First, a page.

Using social media at work is a highly contentious issue, and one that in my view characterizes the difference between theory X and theory Y managers (I’m with theory Y – reward and encouragement are far better motivators than control or criticism). A managerial approach that assumes employees need supervision by default will naturally extend to controlling employees’ access to social media; an approach centered on respecting workers’ autonomy is likely to be more conducive to unrestricted access.
Social networking builds a range of skills that are good for both the employee and workplace. It exposes the user to new ideas; promotes cultural awareness; facilitates work/life balance and even just provides distraction, which can be useful in creating the breaks needed to maintain productivity when completing long tasks. Taking a break to use Facebook has been shown to boost productivity in research undertaken by MIT.
Active participation in social networks can harness your employees as the eyes and ears of your organization, helping to head off crises before they gain critical mass. It can also build up individual skills, allowing employees to engage in industry debates, read up on industry news and hone their critical faculties. It can be difficult to determine what constitutes ‘work related’ and what doesn’t, so don’t try to – trust your employee to make this distinction, and to determine the best way for them to allocate their own time in order to meet their targets.
But the biggest benefit for companies is the ability to prepare workers for the socially networked future. Organizations that understand social media and embed it in their working practices will be able to harness it to communicate positively about their products, services and working environment. With social networks influencing everything from your Google ranking to consumer behavior, this is critical in marketing your business.
By bringing social networks into the office, you help to increase the likelihood of positive sentiments being expressed on them. And by actively encouraging social media use, you can help to transform your employees into product and brand ambassadors. Social media isn’t just the domain of the few people tasked with delivering your digital marketing; it’s the domain of every person who speaks about your brand. So make sure that the people on your payroll have plenty of reasons to speak positively about yours.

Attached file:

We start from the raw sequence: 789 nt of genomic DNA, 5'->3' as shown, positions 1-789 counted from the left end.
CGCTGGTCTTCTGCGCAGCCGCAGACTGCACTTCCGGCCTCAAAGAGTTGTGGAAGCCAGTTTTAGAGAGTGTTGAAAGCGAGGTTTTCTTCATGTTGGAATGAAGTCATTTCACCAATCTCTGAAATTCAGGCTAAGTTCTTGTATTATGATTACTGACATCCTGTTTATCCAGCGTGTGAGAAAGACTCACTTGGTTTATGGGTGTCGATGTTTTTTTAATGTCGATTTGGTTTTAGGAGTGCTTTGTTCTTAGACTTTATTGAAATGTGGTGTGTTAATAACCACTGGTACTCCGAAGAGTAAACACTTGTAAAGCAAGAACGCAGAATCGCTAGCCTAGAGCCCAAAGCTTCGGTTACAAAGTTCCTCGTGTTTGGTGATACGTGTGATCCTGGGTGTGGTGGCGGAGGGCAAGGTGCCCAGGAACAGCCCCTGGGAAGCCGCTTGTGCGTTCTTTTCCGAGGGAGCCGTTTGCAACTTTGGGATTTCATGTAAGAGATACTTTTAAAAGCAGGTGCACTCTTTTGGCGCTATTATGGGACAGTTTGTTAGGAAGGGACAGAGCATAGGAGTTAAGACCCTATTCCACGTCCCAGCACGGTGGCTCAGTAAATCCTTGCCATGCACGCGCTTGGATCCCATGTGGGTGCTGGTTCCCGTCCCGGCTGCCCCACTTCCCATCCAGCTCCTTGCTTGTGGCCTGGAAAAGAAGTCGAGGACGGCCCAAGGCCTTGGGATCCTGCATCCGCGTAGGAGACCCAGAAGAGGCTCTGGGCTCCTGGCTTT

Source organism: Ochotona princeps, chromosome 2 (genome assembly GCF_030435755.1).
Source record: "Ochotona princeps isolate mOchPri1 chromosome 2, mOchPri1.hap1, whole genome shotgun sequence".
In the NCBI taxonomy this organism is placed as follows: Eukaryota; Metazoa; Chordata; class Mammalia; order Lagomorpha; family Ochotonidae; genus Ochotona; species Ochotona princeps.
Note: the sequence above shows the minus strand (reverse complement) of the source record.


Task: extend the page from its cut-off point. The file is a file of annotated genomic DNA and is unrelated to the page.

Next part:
An enlightened employer’s social media policy
- Tweet, Facebook, Google+ and get LinkedIn with impunity. Comment on newspaper articles, join forums and blog. Have fun taking pictures and instagramming, pinning or flickring as much as you like. Browse, read and engage in whatever you like – whether it’s work related or not. If it’s important to you, you should pursue it.
- Make it clear whether your views represent those of your employer or yourself.
- Never disclose confidential information on social networks. Protect others’ privacy and data.
- Don’t add to the sum of human misery. Never say anything on a social network that you wouldn’t be prepared to say to a person’s face, including figures in the public eye.
- The art of good communication places a premium on listening over speaking – this applies to social media too.
- Never, ever spam or hustle on social networks. It doesn’t work and can damage your reputation.
- Don’t feed the trolls. If in doubt, take a few minutes to check out the posting history of the person that you’re talking to. If their previous interactions are negative, don’t continue – cut your losses and leave.
- Remember that what you write could be online forever – even if you later delete it. Be careful about what you discuss, and never make disparaging remarks about yourself or your employer.
- Use good English (where space allows); good spelling and grammar demonstrate professionalism.
Social networks provide you with a unique opportunity to showcase your skills and talents, so use them. Follow your interests and passions, and success will follow you.